telling us about the reported sightings. It's entirely possible that the
sightings stories were made up to add weight to the tale. Since only the
disciples are named and since it is they who are telling the story and since the
story is being told several decades after the fact, how could anybody else be
interviewed either to confirm or deny it?
Also, given the decades-long gap between the writing of the Gospels and the
event being reported, it's likely that the majority of potential eyewitnesses
would either be dead or would have forgotten whatever may or may not have
actually happened. Either way, they would be in no position to credibly dispute
With no hard evidence either to prove or disprove the account, the story might
likely be accepted as read by a population already predisposed to believe
(R) There was hard evidence to prove the account such as Jesus Himself, the
empty tomb, eyewitness testimony and of course the lack of a better
(MB) What "hard evidence" is this? And, don't go quoting Bible verses or
interpolations in Josephus again. I mean hard evidence that anybody of any
religious or non-religious persuasion could examine and be compelled to believe
in the Gospel accounts.
BTW, there is no such thing as a "better alternative" to an event that never
happened. If you believe otherwise, then you must accept the accounts of the
Greek gods as truth simply because there is "no better alternative" for
(R) You are right in saying there is no hard evidence to disprove the
(MB) It is impossible to prove that it didn't happen, but that is not necessary.
A basic tenet of logic and philosophy is that the burden of proof always rests
with the side making the positive existential claim -- and that is
(R) The population, however, was not predisposed to believe it. Most people,
including the disciples, did not even realize that Jesus had to rise from the
dead until after He showed Himself to them.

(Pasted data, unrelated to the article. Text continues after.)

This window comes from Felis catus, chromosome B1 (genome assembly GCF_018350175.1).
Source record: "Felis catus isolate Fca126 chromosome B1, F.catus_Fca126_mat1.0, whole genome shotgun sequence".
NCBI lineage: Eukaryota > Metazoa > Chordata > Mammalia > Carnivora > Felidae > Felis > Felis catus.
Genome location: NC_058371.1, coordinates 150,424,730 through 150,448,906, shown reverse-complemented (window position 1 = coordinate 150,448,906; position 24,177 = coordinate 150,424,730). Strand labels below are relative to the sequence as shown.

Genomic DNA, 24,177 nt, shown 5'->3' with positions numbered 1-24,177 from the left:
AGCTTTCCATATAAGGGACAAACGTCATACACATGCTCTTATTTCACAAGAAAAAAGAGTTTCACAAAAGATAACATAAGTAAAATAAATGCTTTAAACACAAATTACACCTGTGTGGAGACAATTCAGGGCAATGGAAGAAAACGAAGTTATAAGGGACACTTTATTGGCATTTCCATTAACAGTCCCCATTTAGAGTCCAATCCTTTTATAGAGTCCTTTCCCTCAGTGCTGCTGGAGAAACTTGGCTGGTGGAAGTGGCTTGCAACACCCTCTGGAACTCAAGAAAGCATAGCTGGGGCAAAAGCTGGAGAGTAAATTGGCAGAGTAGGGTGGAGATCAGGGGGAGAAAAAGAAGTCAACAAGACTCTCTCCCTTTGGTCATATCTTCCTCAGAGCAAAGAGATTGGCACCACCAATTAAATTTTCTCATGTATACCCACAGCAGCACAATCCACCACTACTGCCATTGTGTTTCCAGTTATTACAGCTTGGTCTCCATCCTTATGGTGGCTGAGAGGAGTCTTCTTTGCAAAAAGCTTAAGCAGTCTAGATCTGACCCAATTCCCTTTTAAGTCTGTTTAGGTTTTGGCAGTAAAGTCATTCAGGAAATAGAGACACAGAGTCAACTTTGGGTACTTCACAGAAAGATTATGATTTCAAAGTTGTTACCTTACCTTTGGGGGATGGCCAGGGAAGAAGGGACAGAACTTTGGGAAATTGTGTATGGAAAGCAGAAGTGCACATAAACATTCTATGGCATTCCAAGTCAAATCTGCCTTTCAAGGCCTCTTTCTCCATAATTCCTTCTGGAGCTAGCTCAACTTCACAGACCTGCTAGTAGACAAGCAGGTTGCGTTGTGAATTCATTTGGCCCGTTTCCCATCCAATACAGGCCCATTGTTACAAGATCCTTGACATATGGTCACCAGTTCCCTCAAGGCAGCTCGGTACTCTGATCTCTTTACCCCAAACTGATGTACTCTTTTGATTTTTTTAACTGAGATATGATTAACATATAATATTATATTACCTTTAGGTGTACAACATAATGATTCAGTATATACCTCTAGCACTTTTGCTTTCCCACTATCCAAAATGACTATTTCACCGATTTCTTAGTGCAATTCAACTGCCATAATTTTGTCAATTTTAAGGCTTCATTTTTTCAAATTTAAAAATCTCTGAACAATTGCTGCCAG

(MB) Uh-huh. They thought this even though Jesus told them that he would rise
after three days and three nights? They may well not have believed him, but
they had certainly been informed. On a side note, it's obvious that Jesus'
prediction is wrong. He was crucified in the late afternoon on Friday and had
already arisen prior to sunrise on Sunday. At best, he rose after only two
nights and one day had passed.
(R) If anything, they were predisposed to believe that Christ had died and that
the hope of Him fulfilling the role of the political Messiah had been
(MB) The Jews were the only ones who believed in a political Messiah. They
never equated the Messiah with the Son of God. To this day, they still don't
believe the spin on the events surrounding Jesus that has been promoted by
Sure, it does.
(R) I am glad you agree.
(MB) Methinks you've forgotten what I agreed to. Just to refresh your memory, I
agreed to your analysis that Paul's claim about 500 people seeing the
resurrected Jesus looks unbelievably audacious if the whole story came by way of
mythological development. Why shouldn't I agree with that assessment when I'm
firmly convinced that Paul's story *is* mythology?
Once again, we have only Paul's say-so on this as there is no independent
(R) Paul was not the only one to have professed the resurrected Jesus. The
Gospel writers and disciples also verified what Paul preached.
(MB) They echoed what he preached, but that does not constitute any sort of
verification either that it happened at all or that Paul's details were
accurate. That would be similar to saying that any claim that Bill Clinton is
innocent is verified simply because his staff members profess that he
(R) There is also no independent verification that George Washington ever
existed, yet he is taught in every school.
(MB) You're really grasping at straws with this one. If you truly believe that
there's no independent verification that George Washington ever existed, then
you must absolutely believe that about Jesus. If, on that basis, you conclude
that we should not be taught about George Washington in schools, then it follows
that Jesus should certainly not be taught, either.